Excuse my effrontery, but being a scion of the Klamath Basin, where rattlesnakes ply the lava-sculpted landscape, sending up their percussive warning, like so many agitated crickets, I feel I could have saved President Obama and the nation a lot of heartache and pain in the battle over the stimulus package. If I somehow could have communicated with the President before he sent the bill to Congress, I would have told him: you can't bargain with a rattlesnake.
Even now, the two versions of the stimulus package, the version passed by the House, and that passed by the Senate, are being reconciled in conference. But what has become apparent to many Washington observers is that President Obama's hope for bipartisan cooperation in this time of crisis was overly optimistic. The Republicans, still locked in the delusion that their regressive domestic policies are admired despite the resounding whipping they have received in the last two national elections, are not going to play ball.
President Obama's stimulus package was carefully crafted beforehand to attract bipartisan support. In addition to funding many programs favored by Democrats (and by the voting public) the package included significant tax cuts to sooth the feelings of Republicans still chafing (like tiny, little Mussolinis) at their diminished role in setting national policy. The administration's hope, I surmise, was to submit a bill that addressed the concerns of all parties; a bill that would sail through both houses of Congress with large majorities.
The president took bold public steps to reach out to the Republicans. He met with the minority caucuses in both houses. He threw a cocktail party where you just know that GOP House Leader John Boehner drank everybody else under the table. He invited Republican leaders to a Superbowl party at the White House.
But the Republicans, still angling for political advantage and unaware of how despised they are in the eyes of the public, rejected the President's overtures.
Word leaked out that Boehner had already sent the word down to his caucus: vote against the bill. And, sure enough, not a single Republican cast a vote for the stimulus. Recently-elected Republican National Committee Chairman Michael Steele later cooed "the goose egg that you laid on the president’s desk was just beautiful. Absolutely beautiful." How's that for bipartisanship?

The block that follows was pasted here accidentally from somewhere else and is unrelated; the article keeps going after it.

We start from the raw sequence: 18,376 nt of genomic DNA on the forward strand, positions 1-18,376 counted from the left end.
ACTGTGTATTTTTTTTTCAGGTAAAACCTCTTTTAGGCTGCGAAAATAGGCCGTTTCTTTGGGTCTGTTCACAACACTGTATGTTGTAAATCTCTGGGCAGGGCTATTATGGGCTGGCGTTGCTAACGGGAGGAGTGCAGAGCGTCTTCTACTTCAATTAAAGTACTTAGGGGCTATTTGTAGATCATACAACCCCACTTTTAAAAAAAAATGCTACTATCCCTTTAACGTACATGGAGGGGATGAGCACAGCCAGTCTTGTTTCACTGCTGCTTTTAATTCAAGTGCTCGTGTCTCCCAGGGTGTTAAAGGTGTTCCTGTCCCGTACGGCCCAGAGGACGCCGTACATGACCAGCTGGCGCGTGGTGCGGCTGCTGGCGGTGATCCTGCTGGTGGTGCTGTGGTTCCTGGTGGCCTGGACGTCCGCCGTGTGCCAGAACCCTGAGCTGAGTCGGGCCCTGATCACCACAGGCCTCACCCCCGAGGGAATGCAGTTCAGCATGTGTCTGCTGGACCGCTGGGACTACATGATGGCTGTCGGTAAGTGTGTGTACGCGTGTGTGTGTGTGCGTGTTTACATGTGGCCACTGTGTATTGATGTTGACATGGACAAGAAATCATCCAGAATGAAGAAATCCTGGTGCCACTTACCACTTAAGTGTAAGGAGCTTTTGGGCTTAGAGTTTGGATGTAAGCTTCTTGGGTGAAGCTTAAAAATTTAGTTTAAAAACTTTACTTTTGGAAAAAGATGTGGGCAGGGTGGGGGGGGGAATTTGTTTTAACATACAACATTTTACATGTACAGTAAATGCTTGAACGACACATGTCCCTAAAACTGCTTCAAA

After the Democrats passed the legislation through the House by virtue of their majority, there were rumblings about a Republican filibuster in the Senate. But then certain northeastern Senate Republicans, displaying some dim awareness of public sentiment, nixed that effort. Maine's two senators, Olympia Snowe and Susan Collins, and Pennsylvania's Arlen Specter sided with the President in voting to end debate in the Senate, providing the 60-vote majority to allow the legislation to move forward. Good for them, but it is hard to characterize their votes as heroic (despite clueless Joe Lieberman's call for them to receive the Congressional Medal of Honor). Polls are showing that the public approves of Obama's job performance at a rate of 67%. Congressional Republicans? Not quite so good. They come in at 31%, with 58% disapproving.
President Obama's patience has apparently worn thin. Last Thursday, he took to the national airwaves, broadcasting a speech he gave before a crowd of House Democrats. He ripped into the Republicans with some real zingers. "I found this national debt, doubled, wrapped in a big bow waiting for me as I stepped into the Oval Office." Or how about, "If you’re headed for a cliff, you’ve got to change direction." Whammy!
notable exceptions) I hope it works. But more than that, I hope that President Obama has taken to heart something that we Klamath Basin folk know by instinct: when you're dealing with a rattlesnake, a shovel works wonders.